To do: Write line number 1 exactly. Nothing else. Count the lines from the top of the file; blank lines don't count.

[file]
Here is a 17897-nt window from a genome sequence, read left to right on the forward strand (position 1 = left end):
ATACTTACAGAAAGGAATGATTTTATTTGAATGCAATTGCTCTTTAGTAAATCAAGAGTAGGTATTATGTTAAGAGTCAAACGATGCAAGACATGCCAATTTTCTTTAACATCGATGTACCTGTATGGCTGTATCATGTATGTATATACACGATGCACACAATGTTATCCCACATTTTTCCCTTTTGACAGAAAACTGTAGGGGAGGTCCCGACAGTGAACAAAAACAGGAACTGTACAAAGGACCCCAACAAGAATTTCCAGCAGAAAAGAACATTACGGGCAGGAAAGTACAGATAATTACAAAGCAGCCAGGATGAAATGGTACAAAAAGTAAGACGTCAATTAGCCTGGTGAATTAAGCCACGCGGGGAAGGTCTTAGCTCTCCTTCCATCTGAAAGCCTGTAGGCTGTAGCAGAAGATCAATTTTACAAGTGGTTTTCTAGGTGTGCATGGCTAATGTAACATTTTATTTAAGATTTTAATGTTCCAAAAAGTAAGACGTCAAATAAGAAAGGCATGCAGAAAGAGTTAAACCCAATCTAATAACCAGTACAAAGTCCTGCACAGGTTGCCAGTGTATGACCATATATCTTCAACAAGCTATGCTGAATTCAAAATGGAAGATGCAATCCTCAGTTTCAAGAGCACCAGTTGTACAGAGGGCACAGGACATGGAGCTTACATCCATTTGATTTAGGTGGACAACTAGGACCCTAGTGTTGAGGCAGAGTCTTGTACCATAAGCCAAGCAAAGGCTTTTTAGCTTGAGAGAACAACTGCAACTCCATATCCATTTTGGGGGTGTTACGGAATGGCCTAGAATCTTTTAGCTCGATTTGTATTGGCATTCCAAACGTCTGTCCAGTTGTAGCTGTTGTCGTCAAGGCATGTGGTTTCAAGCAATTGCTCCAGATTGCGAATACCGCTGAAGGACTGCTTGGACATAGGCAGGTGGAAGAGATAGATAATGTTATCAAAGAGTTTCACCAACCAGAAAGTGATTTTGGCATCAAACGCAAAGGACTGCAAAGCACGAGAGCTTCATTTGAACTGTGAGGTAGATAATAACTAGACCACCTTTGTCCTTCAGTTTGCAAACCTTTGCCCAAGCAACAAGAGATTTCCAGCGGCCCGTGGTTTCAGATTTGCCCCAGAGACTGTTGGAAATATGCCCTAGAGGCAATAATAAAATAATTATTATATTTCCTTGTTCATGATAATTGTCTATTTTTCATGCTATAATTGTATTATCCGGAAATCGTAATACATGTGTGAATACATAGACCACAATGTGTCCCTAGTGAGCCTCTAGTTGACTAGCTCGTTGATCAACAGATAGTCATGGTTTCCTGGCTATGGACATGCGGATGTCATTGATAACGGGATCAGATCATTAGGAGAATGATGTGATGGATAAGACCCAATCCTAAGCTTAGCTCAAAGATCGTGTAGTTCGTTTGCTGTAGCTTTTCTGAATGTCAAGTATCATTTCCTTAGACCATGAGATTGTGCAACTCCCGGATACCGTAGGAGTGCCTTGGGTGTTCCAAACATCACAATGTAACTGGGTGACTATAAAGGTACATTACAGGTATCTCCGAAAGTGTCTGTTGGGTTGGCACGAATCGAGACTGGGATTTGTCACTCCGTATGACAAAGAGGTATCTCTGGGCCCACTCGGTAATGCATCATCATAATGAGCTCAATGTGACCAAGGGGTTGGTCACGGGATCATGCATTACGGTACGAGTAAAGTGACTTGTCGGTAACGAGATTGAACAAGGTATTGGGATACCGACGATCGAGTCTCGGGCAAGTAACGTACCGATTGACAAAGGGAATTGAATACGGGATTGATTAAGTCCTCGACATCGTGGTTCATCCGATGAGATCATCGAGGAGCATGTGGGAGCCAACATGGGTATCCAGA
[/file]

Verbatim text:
Here is a 17897-nt window from a genome sequence, read left to right on the forward strand (position 1 = left end):